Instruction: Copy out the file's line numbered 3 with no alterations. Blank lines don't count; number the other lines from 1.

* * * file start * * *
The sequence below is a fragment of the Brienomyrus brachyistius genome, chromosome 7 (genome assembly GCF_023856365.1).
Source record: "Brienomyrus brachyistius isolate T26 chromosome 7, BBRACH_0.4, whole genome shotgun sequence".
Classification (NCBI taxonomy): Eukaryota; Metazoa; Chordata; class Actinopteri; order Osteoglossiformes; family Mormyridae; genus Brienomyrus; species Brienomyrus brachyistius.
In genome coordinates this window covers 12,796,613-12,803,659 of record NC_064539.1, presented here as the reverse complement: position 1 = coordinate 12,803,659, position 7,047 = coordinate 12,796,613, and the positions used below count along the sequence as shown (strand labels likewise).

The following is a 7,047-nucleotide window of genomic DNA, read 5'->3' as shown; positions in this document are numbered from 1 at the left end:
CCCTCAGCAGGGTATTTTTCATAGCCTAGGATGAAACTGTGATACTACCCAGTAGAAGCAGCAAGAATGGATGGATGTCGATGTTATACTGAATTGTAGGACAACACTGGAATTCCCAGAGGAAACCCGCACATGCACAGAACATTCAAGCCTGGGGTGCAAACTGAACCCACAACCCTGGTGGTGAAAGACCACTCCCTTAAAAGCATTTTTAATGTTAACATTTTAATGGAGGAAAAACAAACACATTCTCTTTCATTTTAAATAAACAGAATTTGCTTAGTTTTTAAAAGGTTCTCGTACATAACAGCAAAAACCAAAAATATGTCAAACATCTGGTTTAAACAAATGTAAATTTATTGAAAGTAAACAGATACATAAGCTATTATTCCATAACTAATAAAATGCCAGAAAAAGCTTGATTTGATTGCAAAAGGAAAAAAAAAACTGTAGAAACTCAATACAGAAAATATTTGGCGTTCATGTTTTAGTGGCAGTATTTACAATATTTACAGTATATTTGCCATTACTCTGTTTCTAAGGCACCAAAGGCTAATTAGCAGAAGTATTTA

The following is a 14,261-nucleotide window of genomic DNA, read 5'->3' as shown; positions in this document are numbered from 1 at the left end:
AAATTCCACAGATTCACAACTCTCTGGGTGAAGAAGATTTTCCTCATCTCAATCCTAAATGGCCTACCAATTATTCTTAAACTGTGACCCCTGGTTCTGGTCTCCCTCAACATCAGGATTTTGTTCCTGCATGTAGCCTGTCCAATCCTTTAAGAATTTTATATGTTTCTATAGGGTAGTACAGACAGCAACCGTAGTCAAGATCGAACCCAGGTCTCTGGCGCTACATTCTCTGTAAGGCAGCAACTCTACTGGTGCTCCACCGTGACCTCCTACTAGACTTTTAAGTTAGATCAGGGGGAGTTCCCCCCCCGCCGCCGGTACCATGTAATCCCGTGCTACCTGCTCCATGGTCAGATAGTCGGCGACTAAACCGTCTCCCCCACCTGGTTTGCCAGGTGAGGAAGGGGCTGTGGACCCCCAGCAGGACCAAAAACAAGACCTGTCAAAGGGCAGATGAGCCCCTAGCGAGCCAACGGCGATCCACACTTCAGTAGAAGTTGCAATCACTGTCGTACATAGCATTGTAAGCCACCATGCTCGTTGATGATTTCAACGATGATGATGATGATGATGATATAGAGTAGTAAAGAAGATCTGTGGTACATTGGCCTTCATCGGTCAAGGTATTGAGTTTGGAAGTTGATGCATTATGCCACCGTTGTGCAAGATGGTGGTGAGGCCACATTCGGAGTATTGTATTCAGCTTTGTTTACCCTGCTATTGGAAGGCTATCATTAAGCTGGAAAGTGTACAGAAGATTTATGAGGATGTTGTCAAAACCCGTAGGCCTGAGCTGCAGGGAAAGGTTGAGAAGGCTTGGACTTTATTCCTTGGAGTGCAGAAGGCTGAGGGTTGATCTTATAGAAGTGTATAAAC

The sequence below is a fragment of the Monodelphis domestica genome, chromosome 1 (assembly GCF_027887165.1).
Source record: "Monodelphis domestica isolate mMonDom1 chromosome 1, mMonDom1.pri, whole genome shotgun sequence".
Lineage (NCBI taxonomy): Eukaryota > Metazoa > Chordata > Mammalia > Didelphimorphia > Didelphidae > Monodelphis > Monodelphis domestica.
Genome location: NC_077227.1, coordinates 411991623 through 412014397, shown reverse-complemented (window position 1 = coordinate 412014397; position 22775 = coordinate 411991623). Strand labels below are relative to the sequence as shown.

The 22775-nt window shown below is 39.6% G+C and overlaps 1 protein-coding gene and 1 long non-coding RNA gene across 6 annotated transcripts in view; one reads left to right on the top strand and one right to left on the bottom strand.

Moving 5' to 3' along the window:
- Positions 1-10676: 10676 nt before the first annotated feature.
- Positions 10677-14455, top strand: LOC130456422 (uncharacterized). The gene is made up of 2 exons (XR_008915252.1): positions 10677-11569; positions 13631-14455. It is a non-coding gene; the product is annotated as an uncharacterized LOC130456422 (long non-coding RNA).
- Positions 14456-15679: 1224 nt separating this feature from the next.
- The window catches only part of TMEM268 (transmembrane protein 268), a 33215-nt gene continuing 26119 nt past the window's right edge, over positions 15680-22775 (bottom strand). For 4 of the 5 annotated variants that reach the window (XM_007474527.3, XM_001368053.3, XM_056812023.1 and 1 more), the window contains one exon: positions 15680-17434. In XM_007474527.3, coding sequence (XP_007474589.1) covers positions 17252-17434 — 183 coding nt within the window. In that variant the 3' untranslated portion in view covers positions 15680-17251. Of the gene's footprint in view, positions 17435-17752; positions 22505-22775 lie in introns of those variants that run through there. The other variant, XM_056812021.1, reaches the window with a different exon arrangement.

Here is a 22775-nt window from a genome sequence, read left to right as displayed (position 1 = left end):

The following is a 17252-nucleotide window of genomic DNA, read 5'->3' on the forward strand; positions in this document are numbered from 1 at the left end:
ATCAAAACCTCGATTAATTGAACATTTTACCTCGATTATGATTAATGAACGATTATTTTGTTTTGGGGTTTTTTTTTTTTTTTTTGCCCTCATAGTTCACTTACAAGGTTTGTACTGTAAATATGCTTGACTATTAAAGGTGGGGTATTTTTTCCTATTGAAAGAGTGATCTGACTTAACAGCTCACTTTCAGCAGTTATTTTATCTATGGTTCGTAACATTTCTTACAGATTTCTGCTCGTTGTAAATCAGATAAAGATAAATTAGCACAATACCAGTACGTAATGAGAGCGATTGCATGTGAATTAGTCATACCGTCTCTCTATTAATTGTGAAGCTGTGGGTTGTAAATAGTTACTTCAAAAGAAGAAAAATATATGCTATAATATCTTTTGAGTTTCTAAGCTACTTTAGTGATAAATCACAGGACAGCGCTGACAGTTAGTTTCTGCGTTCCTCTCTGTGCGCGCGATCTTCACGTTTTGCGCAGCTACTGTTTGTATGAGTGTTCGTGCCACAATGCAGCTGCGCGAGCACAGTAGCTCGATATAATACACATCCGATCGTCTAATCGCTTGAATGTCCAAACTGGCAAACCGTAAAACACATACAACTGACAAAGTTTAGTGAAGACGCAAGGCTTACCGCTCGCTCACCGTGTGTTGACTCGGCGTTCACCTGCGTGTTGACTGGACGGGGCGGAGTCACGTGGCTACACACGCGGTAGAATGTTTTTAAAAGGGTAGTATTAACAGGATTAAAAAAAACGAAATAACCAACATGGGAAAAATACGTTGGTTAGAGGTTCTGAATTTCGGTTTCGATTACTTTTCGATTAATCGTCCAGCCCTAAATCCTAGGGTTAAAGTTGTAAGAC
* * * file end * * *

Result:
Classification (NCBI taxonomy): Eukaryota; Metazoa; Chordata; class Actinopteri; order Osteoglossiformes; family Mormyridae; genus Brienomyrus; species Brienomyrus brachyistius.